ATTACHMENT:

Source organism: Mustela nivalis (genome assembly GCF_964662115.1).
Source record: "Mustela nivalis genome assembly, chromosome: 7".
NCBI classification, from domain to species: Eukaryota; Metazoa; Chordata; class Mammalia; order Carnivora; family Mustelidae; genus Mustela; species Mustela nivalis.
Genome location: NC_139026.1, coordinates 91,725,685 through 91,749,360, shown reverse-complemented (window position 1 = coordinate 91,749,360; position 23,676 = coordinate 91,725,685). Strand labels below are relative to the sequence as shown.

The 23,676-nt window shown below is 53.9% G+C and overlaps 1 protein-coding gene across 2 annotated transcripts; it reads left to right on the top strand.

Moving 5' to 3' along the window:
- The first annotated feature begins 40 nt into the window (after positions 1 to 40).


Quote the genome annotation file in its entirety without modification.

Source organism: Mustela nivalis (genome assembly GCF_964662115.1).
Source record: "Mustela nivalis genome assembly, chromosome: 7".
NCBI classification, from domain to species: Eukaryota; Metazoa; Chordata; class Mammalia; order Carnivora; family Mustelidae; genus Mustela; species Mustela nivalis.
Genome location: NC_139026.1, coordinates 91,725,685 through 91,749,360, shown reverse-complemented (window position 1 = coordinate 91,749,360; position 23,676 = coordinate 91,725,685). Strand labels below are relative to the sequence as shown.

The 23,676-nt window shown below is 53.9% G+C and overlaps 1 protein-coding gene across 2 annotated transcripts; it reads left to right on the top strand.

Moving 5' to 3' along the window:
- The first annotated feature begins 40 nt into the window (after positions 1 to 40).